Over the course of the past month, students in the Honors Research Program (HRP) have designed, constructed, and tested four ocean drifters. These drifters are being deployed from E/V Nautilus during the California Borderlands expedition. The students are divided into two groups, boys and girls. The boys are deploying two drifters during the second leg of the voyage; the girls are deploying theirs shortly after. The students hope their drifters will last at least six months, but the GPS unit mounted on each drifter may operate for a full year. Ultimately, the drifters will produce data that can be used to evaluate and improve mathematical models of ocean currents. These models, like the example pictured below, aid in weather prediction, fisheries management, and even disaster cleanup.
"Ocean Currents Map." Ocean Currents Map. SURA/Testbed. Web. 29 July 2015.
The Student Drifters Program was established over ten years ago by NOAA scientists in Woods Hole, Massachusetts. The goal of the program is to build hand-made, low-cost drifters that can track ocean currents using a satellite GPS. Although the HRP students based their designs off those provided by the program here, they were also encouraged to modify that design to improve performance and usability and to select the materials they believed would best withstand ocean conditions. Each group of students developed its own unique modifications with the help of NOAA’s James Manning, though all designs remained consistent with oceanographic standards.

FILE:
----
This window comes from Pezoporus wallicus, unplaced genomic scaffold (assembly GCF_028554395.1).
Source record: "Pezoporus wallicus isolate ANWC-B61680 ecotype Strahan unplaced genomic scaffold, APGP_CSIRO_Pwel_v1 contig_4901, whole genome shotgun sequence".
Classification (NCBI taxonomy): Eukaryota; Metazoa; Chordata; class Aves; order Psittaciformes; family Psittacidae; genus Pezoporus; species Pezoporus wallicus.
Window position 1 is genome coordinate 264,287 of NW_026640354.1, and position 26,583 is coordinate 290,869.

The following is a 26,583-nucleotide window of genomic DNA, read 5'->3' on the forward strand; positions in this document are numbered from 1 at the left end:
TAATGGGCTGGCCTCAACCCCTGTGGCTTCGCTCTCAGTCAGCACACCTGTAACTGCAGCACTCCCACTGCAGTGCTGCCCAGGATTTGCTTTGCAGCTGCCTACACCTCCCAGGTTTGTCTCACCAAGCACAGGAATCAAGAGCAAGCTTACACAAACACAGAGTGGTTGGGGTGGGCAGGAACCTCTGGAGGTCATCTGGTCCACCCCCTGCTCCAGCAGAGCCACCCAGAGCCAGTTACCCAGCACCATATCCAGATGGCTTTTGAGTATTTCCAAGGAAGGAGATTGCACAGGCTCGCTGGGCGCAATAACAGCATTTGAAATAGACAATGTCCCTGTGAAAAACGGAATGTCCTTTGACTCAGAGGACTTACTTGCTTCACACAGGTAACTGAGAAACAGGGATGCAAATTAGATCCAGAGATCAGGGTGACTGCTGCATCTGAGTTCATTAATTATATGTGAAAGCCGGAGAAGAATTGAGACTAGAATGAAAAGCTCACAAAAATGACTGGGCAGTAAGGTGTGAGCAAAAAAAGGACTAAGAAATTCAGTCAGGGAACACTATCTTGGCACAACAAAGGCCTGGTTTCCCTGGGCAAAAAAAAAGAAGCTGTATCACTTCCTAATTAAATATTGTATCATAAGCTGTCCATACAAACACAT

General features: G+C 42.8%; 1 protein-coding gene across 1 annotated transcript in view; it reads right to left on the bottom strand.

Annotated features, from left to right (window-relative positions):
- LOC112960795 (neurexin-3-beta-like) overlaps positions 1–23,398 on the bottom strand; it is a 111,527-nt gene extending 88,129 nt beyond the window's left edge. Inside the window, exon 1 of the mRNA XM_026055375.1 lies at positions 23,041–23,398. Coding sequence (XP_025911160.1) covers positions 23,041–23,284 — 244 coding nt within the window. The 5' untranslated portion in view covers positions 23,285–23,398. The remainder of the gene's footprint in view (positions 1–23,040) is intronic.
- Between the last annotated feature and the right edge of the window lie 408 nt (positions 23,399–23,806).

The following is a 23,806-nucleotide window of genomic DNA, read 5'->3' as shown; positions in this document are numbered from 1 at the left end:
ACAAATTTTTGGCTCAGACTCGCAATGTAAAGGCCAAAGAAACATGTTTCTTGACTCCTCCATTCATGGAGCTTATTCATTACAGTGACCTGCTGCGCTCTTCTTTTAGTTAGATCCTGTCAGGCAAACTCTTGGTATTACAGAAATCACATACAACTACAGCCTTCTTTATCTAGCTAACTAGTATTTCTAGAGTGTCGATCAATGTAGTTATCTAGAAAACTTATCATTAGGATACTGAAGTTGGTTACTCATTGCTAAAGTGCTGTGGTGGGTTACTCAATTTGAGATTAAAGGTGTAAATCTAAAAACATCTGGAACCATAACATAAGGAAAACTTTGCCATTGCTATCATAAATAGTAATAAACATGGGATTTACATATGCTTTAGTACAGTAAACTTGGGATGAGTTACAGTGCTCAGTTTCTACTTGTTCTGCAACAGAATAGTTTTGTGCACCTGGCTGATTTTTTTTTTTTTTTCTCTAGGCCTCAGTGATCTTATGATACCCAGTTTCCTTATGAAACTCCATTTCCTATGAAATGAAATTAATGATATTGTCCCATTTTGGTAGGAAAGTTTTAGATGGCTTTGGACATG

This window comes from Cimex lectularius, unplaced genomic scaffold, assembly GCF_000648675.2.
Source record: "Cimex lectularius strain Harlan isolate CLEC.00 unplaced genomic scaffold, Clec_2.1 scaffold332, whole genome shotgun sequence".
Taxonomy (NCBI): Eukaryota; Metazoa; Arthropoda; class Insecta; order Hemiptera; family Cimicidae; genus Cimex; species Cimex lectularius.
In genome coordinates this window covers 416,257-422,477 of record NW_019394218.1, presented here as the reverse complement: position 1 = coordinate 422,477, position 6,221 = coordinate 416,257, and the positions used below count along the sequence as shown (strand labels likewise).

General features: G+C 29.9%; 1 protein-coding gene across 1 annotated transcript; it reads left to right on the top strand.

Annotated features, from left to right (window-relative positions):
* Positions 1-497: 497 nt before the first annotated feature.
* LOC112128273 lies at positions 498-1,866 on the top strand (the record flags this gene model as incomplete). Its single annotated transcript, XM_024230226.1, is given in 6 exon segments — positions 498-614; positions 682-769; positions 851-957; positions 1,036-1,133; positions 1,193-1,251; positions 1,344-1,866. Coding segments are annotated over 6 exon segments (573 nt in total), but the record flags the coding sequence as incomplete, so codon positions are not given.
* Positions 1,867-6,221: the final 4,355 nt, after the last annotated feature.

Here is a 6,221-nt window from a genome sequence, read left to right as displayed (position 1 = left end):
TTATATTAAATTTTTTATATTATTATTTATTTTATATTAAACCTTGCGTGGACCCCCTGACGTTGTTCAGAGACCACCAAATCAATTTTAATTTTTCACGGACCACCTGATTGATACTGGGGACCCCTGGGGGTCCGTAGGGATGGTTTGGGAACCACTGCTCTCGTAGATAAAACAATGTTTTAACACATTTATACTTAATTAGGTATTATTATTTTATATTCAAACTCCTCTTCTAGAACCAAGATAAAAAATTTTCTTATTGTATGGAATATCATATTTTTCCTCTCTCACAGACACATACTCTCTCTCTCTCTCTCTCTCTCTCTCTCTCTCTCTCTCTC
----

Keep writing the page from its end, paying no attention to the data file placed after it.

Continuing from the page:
The students built two different kinds of drifters. The first, a surface drifter, tracks wind-driven surface currents. It consists of a mast (frame), spars, a floatation system, and four underwater sails that are swept by the currents. The second, a drogue drifter, will measure sub-surface currents. The basic parts of the drogue include two pop-up leaf bags, a 50-foot braided wire cable, a buoy flotation system that rests at the surface, and various forms of hardware that connect all other parts. Each drifter is equipped with its own GPS system, which will be held afloat at the surface and send its exact location via satellite every six hours. These “pings” will be publically accessible here.
Each drifter is identified by its GPS unit’s unique ESN code. This ESN code is used to differentiate between surface and drogue drifters. The two surface drifters ESNs are 368741 and 990469. The two drogues are 995513 and 730031.